Wednesday, March 2, 2011

Coffee Chat #5: Meghan O'Rourke

I first met Meghan O'Rourke over 5 years ago when we were both at Warren Wilson's MFA Program for Writers.  I didn't know who she was but sensed there was something really special about her.  Five years later, I, and the rest of the world have had the good fortune of reading her wonderful work in all genres.  With each passing word, I really love her work more and more.  She has a new book coming out called The Long Goodbye about grief and her mother's passing.  I've talked with her many times before but really wanted to dig deeper and find out more about her, demystify her and her work in a way.  I think our culture has a weird way of elevating people, then putting them down because of their "success".  There's always so much more to the story and the person.  She was gracious enough to indulge in my curiosity.


VC: I feel like I've known you for years, yet I don't feel like I really know you that well.  Interestingly, I get this same feeling when I read your poetry--there's a sort of combination of openness and hiddenness.  Do you agree with me and if so, is this a conscious decision?  If not, why not?

MO: I was a pathologically shy child, and I always think that is embedded in the work in some way.  From a non-biographical, aesthetic point of view, I’m drawn to the mysterious way cadence is such a powerful too for making us feel things we can’t name.  Cadence works on our limbic system in ways that nothing else does. I love poetry for the way it creates a language for what can’t be accessed through the rational alone.  I’m interested in what can’t be said straight, or “the hum of thoughts evaded by the mind,” as Stevens put it.  I think many of our deepest feelings or intuitions feel like this to us.

Is it conscious? God, who knows. I’m not sure any of it fully is. I think it starts unconscious, and becomes conscious. You learn to work with what you have, your own predilections and tics.

VC: You have always seemed to me to be so incredibly ambitious.  Where does this ambition come from?  And do you ever get tired of it (I ask this, because I do of my own ambitions)?

MO: Hmm. People do sometimes tell me I am “ambitious.” I confess I don't quite know what it means, and I often wonder whether this would even come up if I were a man. In other words, I always hear embedded in that word a kind of critique. Do you? Maybe I’m crazy.

I don’t exactly think of myself as ambitious, per se. I think of myself as “driven” or perhaps more accurately “hounded.” Writing and reading help me keep anxiety and dread away. I work hard, but I do so because I’m calmest when I’m working. And yes: I tire of this reality!  

I was very lucky in my career and I think that’s part of why some may think I’m ambitious. I stumbled into a lot of good jobs. and to be sure I’m really invested in our writing about our culture, in critiquing certain elements of the media discourse about culture, and so on. But it’s not very strategic.
VC: You seem so incredibly skilled at so many different genres.  Was poetry your first love?  What attracts you to the genre?

MO: Novels were my first love, actually. When I was very young I wrote novels and stories--mostly bad science fiction about unicorns in space, that kind of thing.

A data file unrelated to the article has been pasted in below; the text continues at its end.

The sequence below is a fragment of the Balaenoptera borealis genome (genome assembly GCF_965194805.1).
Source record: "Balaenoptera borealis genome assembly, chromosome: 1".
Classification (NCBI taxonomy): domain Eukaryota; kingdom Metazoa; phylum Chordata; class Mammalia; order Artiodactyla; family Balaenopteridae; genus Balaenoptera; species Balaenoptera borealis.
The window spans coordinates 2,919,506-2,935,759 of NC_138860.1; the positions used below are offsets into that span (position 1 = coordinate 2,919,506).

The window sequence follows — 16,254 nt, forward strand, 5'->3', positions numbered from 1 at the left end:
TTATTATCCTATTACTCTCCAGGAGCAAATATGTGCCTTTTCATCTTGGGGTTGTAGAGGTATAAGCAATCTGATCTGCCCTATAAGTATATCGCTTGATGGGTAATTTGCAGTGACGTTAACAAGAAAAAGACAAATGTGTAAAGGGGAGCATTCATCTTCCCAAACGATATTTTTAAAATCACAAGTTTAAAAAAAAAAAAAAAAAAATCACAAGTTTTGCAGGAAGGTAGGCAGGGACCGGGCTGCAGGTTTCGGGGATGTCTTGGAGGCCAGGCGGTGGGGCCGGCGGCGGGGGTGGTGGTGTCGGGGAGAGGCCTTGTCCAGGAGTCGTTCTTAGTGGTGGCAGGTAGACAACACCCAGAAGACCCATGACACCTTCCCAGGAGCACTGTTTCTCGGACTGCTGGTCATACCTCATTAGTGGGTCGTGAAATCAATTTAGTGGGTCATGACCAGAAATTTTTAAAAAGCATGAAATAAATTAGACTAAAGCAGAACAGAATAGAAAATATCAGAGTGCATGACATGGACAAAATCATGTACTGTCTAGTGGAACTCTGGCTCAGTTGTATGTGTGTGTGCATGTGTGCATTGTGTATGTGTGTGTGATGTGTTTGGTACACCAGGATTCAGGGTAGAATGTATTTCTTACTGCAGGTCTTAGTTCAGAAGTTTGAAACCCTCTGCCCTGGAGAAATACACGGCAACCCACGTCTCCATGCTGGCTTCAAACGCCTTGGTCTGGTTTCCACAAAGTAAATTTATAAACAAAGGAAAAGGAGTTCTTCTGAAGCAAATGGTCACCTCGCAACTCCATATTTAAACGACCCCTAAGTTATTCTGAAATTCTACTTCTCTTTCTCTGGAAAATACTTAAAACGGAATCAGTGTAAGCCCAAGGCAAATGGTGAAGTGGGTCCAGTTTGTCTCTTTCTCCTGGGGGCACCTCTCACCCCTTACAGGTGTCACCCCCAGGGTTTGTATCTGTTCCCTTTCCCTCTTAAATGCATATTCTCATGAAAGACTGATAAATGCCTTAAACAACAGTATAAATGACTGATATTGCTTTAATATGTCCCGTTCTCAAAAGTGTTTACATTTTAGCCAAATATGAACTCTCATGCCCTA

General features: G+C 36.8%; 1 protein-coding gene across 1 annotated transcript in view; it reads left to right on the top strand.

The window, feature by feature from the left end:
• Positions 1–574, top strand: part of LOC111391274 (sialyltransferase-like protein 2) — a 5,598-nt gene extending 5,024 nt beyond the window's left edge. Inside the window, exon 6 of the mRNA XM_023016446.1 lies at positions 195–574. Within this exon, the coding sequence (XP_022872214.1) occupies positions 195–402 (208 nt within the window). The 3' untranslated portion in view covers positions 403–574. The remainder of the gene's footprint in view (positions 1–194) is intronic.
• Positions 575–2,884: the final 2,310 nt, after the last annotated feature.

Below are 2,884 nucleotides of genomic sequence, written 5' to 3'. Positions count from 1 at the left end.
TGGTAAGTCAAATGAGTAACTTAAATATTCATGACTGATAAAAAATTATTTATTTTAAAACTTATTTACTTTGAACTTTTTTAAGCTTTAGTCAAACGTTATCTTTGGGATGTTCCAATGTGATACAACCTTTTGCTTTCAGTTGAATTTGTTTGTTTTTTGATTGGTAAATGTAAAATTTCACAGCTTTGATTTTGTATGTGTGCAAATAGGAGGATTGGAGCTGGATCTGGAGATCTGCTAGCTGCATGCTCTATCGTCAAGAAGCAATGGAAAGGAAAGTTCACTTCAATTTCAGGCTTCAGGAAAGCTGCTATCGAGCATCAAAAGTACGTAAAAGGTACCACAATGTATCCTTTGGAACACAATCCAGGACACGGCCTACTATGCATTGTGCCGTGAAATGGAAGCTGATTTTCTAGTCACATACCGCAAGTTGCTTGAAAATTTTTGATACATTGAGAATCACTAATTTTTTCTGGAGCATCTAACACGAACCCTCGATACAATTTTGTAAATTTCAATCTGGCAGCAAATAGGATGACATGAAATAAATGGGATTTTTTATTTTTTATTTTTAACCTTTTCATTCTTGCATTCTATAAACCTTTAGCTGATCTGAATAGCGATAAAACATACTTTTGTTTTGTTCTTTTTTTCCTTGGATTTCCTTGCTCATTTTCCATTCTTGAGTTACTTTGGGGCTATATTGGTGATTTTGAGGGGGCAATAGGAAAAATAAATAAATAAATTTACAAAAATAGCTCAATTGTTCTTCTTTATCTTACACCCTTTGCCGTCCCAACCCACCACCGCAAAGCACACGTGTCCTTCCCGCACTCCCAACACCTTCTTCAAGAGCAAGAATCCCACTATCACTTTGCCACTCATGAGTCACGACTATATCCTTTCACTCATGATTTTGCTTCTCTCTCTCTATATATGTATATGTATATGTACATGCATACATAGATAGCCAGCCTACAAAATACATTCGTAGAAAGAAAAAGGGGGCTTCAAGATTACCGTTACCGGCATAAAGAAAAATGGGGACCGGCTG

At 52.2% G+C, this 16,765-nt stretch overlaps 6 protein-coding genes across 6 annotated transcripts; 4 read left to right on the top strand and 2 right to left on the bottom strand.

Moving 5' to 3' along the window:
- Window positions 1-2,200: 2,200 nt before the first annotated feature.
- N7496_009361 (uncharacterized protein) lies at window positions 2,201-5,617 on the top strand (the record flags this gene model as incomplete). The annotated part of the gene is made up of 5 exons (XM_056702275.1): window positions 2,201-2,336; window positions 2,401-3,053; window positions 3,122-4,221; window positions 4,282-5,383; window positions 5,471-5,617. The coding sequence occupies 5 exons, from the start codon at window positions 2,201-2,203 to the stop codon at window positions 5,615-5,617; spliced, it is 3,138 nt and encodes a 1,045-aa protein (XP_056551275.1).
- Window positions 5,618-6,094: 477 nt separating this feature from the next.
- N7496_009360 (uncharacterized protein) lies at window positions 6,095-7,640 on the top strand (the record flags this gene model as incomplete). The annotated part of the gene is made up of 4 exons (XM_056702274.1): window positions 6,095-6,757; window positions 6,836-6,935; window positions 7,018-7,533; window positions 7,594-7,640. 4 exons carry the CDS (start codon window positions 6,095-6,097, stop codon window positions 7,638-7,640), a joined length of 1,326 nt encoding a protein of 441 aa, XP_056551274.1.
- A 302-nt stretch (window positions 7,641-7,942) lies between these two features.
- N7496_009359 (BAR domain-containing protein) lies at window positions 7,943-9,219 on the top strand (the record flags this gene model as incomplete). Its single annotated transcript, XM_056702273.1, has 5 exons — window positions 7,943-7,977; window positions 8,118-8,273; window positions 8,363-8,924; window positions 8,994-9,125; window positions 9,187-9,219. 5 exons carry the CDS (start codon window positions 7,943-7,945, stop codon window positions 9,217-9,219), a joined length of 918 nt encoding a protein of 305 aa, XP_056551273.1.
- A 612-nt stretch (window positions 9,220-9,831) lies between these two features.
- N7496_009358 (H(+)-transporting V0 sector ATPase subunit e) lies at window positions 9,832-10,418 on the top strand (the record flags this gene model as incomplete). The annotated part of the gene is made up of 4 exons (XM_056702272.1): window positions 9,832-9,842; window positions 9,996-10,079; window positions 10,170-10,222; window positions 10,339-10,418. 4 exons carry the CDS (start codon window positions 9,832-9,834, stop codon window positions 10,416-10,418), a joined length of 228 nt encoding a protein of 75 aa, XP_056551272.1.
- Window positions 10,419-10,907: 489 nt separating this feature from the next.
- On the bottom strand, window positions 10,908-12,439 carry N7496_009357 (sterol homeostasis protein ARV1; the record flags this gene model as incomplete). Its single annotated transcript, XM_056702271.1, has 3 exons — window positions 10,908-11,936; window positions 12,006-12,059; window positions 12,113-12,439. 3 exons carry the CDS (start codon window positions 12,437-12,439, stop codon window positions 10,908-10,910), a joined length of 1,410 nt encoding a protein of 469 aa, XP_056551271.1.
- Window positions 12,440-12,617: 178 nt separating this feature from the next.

Then, when I was 16, I read Wallace Stevens and Elizabeth Bishop and fell hard in love with poetry. The two poems that did it were “This Solitude of Cataracts” and “In the Waiting Room.” What I love about it – again – is that sense of mystery, the way poetry can crystallize a hard-to-identify intuition. These were the lines of Stevens’ that sealed the deal—the way the poem invokes the illusoriness of a mind finding “rest / in a permanent realization” yet also seems to crystallize it, to make monumental the sensuousness of a minute moment:

He wanted his heart to stop beating and his mind to rest
In a permanent realization, without any wild ducks
Or mountains that were not mountains, just to know how it would be,
Just to know how it would feel, released from destruction,
To be a bronze man breathing under archaic lapis,
Without the oscillations of planetary pass-pass,
Breathing his bronzen breath at the azury center of time.

VC: Why did you decide to bypass the contest route when you published your first book and go with Norton?  Or did you actually send your manuscript out to contests prior to working with Norton?

MO: I didn't actually make a conscious decision. I liked some of Norton’s poets so I put my manuscript in an envelope and sent it to them. I liked that they did criticism and poetry and I wanted to be published by a house that did both. I got lucky –Jill Bialosky read my manuscript and liked it.

VC: A long time ago, I read an article on the Gawker titled: "Why People Hate Meghan O'Rourke" and it talked about you being the symbol of "privilege".  How did that make you feel and how in general do you deal with that kind of open criticism of you and your background?  And how do you deal with peoples' envy and jealousy of you, your background, or accomplishments?

MO: The only way to deal with such things is by focusing on your work, I suppose, as it’s the only thing you have control over – someone will always dislike you, no matter what you do, and we all do stupid things or rub someone the wrong way at times.